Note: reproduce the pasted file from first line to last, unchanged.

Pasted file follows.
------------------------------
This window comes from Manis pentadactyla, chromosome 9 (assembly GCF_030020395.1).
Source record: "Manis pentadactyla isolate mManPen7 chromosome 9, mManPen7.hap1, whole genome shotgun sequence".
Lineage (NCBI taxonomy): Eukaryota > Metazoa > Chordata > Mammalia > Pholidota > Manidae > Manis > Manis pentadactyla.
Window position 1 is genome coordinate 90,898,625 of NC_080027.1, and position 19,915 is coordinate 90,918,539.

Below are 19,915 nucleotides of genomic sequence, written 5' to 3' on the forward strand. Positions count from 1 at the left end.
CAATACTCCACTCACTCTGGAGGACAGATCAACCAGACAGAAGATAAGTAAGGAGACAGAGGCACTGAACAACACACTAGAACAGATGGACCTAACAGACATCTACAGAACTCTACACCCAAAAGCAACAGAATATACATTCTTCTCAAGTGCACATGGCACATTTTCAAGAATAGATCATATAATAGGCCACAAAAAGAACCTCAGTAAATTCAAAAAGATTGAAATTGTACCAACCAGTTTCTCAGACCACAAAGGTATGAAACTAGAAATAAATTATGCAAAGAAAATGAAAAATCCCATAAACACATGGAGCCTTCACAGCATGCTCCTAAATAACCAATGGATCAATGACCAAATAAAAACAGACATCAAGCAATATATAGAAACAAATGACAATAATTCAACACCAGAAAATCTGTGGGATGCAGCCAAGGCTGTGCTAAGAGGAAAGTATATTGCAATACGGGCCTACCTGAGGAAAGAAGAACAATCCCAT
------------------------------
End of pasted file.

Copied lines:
This window comes from Manis pentadactyla, chromosome 9 (assembly GCF_030020395.1).
Source record: "Manis pentadactyla isolate mManPen7 chromosome 9, mManPen7.hap1, whole genome shotgun sequence".
Lineage (NCBI taxonomy): Eukaryota > Metazoa > Chordata > Mammalia > Pholidota > Manidae > Manis > Manis pentadactyla.
Window position 1 is genome coordinate 90,898,625 of NC_080027.1, and position 19,915 is coordinate 90,918,539.

Below are 19,915 nucleotides of genomic sequence, written 5' to 3' on the forward strand. Positions count from 1 at the left end.
CAATACTCCACTCACTCTGGAGGACAGATCAACCAGACAGAAGATAAGTAAGGAGACAGAGGCACTGAACAACACACTAGAACAGATGGACCTAACAGACATCTACAGAACTCTACACCCAAAAGCAACAGAATATACATTCTTCTCAAGTGCACATGGCACATTTTCAAGAATAGATCATATAATAGGCCACAAAAAGAACCTCAGTAAATTCAAAAAGATTGAAATTGTACCAACCAGTTTCTCAGACCACAAAGGTATGAAACTAGAAATAAATTATGCAAAGAAAATGAAAAATCCCATAAACACATGGAGCCTTCACAGCATGCTCCTAAATAACCAATGGATCAATGACCAAATAAAAACAGACATCAAGCAATATATAGAAACAAATGACAATAATTCAACACCAGAAAATCTGTGGGATGCAGCCAAGGCTGTGCTAAGAGGAAAGTATATTGCAATACGGGCCTACCTGAGGAAAGAAGAACAATCCCAT